A number of the discussions we’ve had about the city over the last two years have touched on how we engage with its past. We’ve discussed post-traumatic urbanism through the lens of Lebbeus Woods’ War and Architecture (see also the fascinating exhibition of Woods’ early drawings) and have also begun to think through our engagement with (or perhaps literal and/or conceptual avoidance of) recent sites of trauma in the city. We’ve walked around Kelham Island, considering the ways in which a city’s history becomes heritage, but also how certain narratives become dominant and survive, while others are minorised and erased.
Our current project engages with figures and movements from Sheffield’s past: Ebenezer Elliott, the Sheffield Socialist Society, Edward Carpenter, the Chartists… And we would like to invite people to contribute their thoughts, memories and expertise to an archive that will be accessible through our new interactive web page (scheduled to go live in May this year) but will also form a basis for a series of radio broadcasts and exhibitions we’re planning for summer 2012.
We’re not historians (though we count historians among our numbers). Our backgrounds are in literature, philosophy, art, neuroscience, poetry, politics and the environmental sciences. So our aim is less to provide an account of Sheffield’s history, than to relate it to the issues we confront today; to confront dominant politics and policies with our creative investigations of the past and understand more about the ways in which the shape and narratives of our city have been constructed, for better or for worse, over time.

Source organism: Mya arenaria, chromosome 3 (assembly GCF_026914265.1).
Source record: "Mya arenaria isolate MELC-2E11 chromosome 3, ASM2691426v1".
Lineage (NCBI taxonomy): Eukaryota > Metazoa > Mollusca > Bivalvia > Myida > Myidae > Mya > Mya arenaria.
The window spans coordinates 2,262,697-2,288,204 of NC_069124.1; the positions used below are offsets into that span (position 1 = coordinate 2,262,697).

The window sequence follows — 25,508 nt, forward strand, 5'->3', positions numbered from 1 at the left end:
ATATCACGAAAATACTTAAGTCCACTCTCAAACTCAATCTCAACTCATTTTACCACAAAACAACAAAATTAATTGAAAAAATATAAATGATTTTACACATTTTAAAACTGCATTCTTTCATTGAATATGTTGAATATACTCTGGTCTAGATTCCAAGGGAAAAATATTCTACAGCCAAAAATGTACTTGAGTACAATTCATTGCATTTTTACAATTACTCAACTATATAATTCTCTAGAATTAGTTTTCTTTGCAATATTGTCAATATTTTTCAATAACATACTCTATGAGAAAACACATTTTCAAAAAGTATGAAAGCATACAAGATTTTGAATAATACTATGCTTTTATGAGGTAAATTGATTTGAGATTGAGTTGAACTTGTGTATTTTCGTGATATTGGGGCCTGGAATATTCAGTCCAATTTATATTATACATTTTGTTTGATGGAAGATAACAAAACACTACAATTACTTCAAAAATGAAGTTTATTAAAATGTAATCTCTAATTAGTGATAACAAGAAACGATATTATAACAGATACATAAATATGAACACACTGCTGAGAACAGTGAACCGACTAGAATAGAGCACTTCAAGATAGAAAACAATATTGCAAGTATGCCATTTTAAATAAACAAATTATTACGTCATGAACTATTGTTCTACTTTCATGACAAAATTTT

In 1887 we took a large house and shop in Scotland Street [in Sheffield], a poor district of the town; and opened a café, using the large room above for a meeting and lecture room, and the house for a joint residence for some of us who were more immediately concerned in carrying on the business. We had all sorts of social gatherings, lectures, teas, entertainments in the Hall – the wives and sisters of the “comrades” helping, especially in the social work; we had Annie Besant, Charlotte Wilson, [Peter] Kropotkin, [Henry] Hyndman, and other notables down to speak for us; we gave teas to the slum-children who dwelt in the neighboring crofts and alleys (but these had at first to be given up on account of the poor little things tearing themselves and each other to pieces, perfect mobs of them, in their frantic attempts to gain admittance – a difficulty which no arrangement of tickets or of personal supervision seemed to obviate); and we organized excursions into municipal politics; and country propaganda. This last was often amusing as well as interesting. While, in the towns, as time went on, audiences grew in numbers and attentiveness, it still remained very difficult to capture the country districts. The miners would really not be uninterested, but in their sullen combative way they would take care not to show it. Many a time we have gone down to some mining village and taken up our stand on some heap of slag or broken wall, and the miners would come round and stand about or sit down deliberately with their backs to the speaker, and spit, and converse, as if quite heedless of the oration going on. But after a time, and as speaker succeeded speaker, one by one they would turn round – their lower jaws dropping – fairly captivated by the argument. It was much the same with the country rustics – but as a rule less successful. I remember on one occasion seven or eight of us, armed with literature, going for a long country walk to Hathersage in the Derbyshire dales. We had Tom Maguire with us, from Leeds, an excellent speaker, full of Irish wit and persuasiveness. We set him upon a stoneheap in the middle of the village and standing round him ourselves while he spoke, acted as decoy ducks to bring the villagers together. The latter full of curiosity came, in moderate numbers, but not one of them would approach nearer than a distance of twenty or thirty yards – just far enough to make the speaker despair of really reaching them. In vain we separated and going round tried to coax them to come nearer. In vain the speaker shouted himself hoarse and fired off his best jokes. Not a bit of it – they weren’t going to be fooled by us! and at last red in the face and out of breath and with a string of curses, Tom descended from his cairn, and we all, shaking the dust of the village off our feet, departed!